Next up is the creative team behind ALL THIS PANIC, a feature documentary that’s as impactful in its visual depiction as it is in its storytelling. Director Jenny Gage, and Cinematographer, Thomas Betterton have crafted a portrait of the inner lives of teenage girls that you won’t soon forget. We chatted with Jenny and Thomas about the making of their feature documentary debut.
NFF: This film is a marvel. At first glance, the photography is in narrative style, but the direction is traditional verité. The look of the film is one of its standout elements. As your DP is also your husband, talk about your collaboration in envisioning and executing the look of the film.
Jenny: The look was very important and carried a large part of the meaning. We wanted a documentary that felt real and present, but had a rare quality and beauty. You can use beauty to teach about a time in a girl’s life when things are beautiful and nuanced. We think (and they might agree) they’re the stars of their own films in real life, and in the film, they show us their magic.
Thomas: The big thing was as Jenny says: respect the interior life of the girls and the expansiveness of the potential of life you feel at that age. We wanted the audience to feel it. I used traditional narrative shooting style in lensing and camera style from shot to shot. Also the consistency of sticking with one style over the years anchored the feeling of reality. Much to the editor’s frustration, I refused to shoot b-roll, so he had to treat each scene as a narrative construction.
NFF: How did you cast your seven subjects who you follow in the film? Did you know where you wanted to find them from the beginning and how did you determine the final grouping we’d see in the final cut?
J: We initially started following the two sisters, Ginger and Dusty, and we were committed to filming their circle of friends. We never went out to “cast” anyone. Both Ginger and Dusty weren’t that comfortable at the beginning, especially since Tom had a short lens and was sitting just feet away from them, but we spent the most time with them, and they became more comfortable as the years went by.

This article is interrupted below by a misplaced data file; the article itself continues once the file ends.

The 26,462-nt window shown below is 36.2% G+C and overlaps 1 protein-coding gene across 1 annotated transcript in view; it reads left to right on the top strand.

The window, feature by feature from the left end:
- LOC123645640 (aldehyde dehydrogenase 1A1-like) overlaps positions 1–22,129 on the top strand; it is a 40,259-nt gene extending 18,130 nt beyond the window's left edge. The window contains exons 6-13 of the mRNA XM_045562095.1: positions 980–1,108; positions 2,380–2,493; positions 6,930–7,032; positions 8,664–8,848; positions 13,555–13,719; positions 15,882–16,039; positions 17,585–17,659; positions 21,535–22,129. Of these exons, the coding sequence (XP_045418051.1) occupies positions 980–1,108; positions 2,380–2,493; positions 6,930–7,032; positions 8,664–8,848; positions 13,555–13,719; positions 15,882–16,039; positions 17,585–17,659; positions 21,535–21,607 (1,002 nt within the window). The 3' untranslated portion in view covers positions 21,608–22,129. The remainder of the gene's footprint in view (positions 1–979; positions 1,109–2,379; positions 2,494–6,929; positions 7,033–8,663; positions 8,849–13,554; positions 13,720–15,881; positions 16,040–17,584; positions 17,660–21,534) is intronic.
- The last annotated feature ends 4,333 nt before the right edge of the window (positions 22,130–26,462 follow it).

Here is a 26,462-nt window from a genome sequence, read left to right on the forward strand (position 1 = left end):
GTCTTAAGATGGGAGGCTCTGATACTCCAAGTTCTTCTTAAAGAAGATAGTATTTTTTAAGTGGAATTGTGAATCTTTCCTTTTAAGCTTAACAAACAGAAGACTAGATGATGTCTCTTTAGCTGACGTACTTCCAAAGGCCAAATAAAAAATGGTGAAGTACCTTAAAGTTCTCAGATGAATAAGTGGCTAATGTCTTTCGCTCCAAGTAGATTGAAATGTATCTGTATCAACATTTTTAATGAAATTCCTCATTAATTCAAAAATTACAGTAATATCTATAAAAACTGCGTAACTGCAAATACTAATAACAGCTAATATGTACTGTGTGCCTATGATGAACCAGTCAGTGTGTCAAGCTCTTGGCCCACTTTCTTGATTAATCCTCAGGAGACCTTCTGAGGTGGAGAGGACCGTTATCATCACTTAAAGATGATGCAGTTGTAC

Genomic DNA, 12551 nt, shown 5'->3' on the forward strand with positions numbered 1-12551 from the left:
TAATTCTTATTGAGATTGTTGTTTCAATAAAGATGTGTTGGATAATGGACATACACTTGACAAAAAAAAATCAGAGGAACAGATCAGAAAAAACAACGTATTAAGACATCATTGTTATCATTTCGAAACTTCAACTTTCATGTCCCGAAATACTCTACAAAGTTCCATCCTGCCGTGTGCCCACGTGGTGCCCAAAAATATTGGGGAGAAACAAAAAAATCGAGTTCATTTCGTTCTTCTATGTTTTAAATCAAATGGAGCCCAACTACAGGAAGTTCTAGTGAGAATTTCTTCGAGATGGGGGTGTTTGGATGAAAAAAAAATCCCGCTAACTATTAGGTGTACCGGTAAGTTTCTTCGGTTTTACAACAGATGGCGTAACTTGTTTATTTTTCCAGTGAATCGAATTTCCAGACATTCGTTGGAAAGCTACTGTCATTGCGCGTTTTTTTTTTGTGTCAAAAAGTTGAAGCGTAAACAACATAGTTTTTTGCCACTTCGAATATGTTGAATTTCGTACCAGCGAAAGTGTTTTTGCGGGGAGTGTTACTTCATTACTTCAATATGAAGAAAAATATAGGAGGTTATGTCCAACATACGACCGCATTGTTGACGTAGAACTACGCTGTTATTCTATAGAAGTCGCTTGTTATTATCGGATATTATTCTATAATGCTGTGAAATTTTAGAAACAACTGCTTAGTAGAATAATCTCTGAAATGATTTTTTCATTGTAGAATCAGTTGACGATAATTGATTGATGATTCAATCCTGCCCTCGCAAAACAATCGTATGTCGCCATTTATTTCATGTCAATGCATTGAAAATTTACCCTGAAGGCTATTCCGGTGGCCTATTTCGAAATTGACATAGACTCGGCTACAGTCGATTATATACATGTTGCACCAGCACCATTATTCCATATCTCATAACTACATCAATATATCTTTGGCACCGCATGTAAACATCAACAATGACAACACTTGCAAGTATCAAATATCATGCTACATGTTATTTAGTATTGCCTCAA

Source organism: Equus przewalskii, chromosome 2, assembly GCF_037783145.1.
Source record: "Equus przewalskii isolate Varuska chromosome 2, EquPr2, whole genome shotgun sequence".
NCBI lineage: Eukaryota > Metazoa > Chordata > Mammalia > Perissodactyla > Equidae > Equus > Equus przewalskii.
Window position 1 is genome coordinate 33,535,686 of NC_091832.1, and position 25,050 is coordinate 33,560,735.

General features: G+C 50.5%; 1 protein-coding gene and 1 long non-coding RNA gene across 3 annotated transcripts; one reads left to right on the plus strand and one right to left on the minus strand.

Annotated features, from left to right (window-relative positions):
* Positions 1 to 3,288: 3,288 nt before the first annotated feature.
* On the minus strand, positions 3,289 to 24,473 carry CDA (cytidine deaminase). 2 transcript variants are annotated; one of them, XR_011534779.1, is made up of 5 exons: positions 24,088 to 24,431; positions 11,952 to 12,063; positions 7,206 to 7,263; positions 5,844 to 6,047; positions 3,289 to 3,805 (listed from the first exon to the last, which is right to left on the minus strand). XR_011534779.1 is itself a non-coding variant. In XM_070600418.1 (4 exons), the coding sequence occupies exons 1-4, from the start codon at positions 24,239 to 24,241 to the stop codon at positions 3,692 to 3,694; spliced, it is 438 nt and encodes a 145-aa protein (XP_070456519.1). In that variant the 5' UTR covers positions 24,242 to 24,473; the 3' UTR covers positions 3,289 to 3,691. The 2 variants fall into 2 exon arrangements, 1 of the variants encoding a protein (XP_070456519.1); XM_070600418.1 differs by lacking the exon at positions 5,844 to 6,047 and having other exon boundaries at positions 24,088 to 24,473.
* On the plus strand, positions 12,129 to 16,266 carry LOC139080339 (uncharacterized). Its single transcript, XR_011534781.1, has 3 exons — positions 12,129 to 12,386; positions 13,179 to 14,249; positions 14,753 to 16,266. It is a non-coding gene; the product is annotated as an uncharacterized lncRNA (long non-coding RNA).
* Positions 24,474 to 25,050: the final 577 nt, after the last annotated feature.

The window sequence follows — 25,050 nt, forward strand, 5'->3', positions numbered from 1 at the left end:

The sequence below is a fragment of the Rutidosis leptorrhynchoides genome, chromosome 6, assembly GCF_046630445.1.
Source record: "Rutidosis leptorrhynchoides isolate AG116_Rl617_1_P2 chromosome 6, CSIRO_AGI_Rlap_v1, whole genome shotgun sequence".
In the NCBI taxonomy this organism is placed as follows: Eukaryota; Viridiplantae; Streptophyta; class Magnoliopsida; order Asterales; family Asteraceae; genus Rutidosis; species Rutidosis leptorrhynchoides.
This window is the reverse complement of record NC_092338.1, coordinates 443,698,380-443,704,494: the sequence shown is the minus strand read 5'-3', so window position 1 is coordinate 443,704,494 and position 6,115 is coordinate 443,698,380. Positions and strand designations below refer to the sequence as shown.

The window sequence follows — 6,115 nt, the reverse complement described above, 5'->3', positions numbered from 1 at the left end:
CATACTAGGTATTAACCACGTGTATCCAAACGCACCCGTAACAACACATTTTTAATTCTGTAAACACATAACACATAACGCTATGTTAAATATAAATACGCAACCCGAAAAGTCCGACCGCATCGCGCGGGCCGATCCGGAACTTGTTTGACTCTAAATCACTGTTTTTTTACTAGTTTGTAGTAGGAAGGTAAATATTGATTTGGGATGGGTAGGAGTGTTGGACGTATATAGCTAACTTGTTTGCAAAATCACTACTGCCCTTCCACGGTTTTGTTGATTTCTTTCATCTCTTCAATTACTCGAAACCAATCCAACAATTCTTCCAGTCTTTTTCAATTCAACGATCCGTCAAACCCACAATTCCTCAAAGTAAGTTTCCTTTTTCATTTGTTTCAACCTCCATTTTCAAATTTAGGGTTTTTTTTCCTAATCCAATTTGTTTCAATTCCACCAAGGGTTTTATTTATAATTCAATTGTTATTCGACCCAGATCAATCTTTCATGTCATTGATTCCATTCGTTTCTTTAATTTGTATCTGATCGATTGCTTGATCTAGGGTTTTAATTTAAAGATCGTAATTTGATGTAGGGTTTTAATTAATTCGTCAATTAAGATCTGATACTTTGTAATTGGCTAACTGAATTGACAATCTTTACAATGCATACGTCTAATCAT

T: Over the length of time we followed them, they grew up in front of the camera, and you see that in ways both physical and emotional, but you also see it in their on-screen comfort.
NFF: Once you began following the selected girls, did you finish with the same group you’d started with or were there losses/additions? And talk about how you developed such an intimate rapport with the girls.
J: Olivia, who’s in the final cut, was, for about 9 months, almost a loss from the film. Once we’d nearly finished, she’d gone off to college, freaked out and said “I don’t think I can be in a film” and she asked us to take her out almost entirely. We kept listening and told her that we understood how hard it might be to share that candor with family and friends. We said we were going to make the film we intended and told her she was an important part of it. Once we were done, we showed her the final edit and she was like “I’m in. Actually, do you want to shoot more?”! But every girl, throughout the process, had an “oh shit...people will actually see this movie” moment, hers was just the biggest.
T: Overall there were 10 or 12 people we filmed. Most of the people that didn’t make it were busy with school at the time.
J: Ginger had two besties in High School (Lena and Nico) and Nico went to Europe for college, but it was too hard to follow her there. We hope to add her in clips, but we had to make hard decisions about editing as we didn’t want to make a 2 hour film.
NFF: What did you set out to convey or uncover with this documentay? Do you feel like you surpassed your own expectations?
J: I really wanted to hear what girls were thinking about and doing at that time in their lives. For me, I remember it happened so quickly and I had no time to reflect. I could see the circle of life. I felt like I learned how important and complex girls’ friendships are. They build who you are as a woman. The girls said they didn’t want the film to be about gossip (like the Jersey Shore) and it never turned into that.
T: It was an act of faith to take a subject matter that isn’t traditionally regarded as important and sticking with it to the end. We think it was well worth it.
NFF: In your own words, why should people come to see All This Panic at Nantucket Film Festival?
J: Because these girls have something to say, it’s awesome and these girls are awesome, and because you think you know what teenage girls are thinking, but you don’t.
T: Jenny says the film is “[her] love letter to teenage girls” and I’m like 'I can't say that; it’d be creepy!' I'll just say It’s not going to be what you think it is; it’s going to be something new.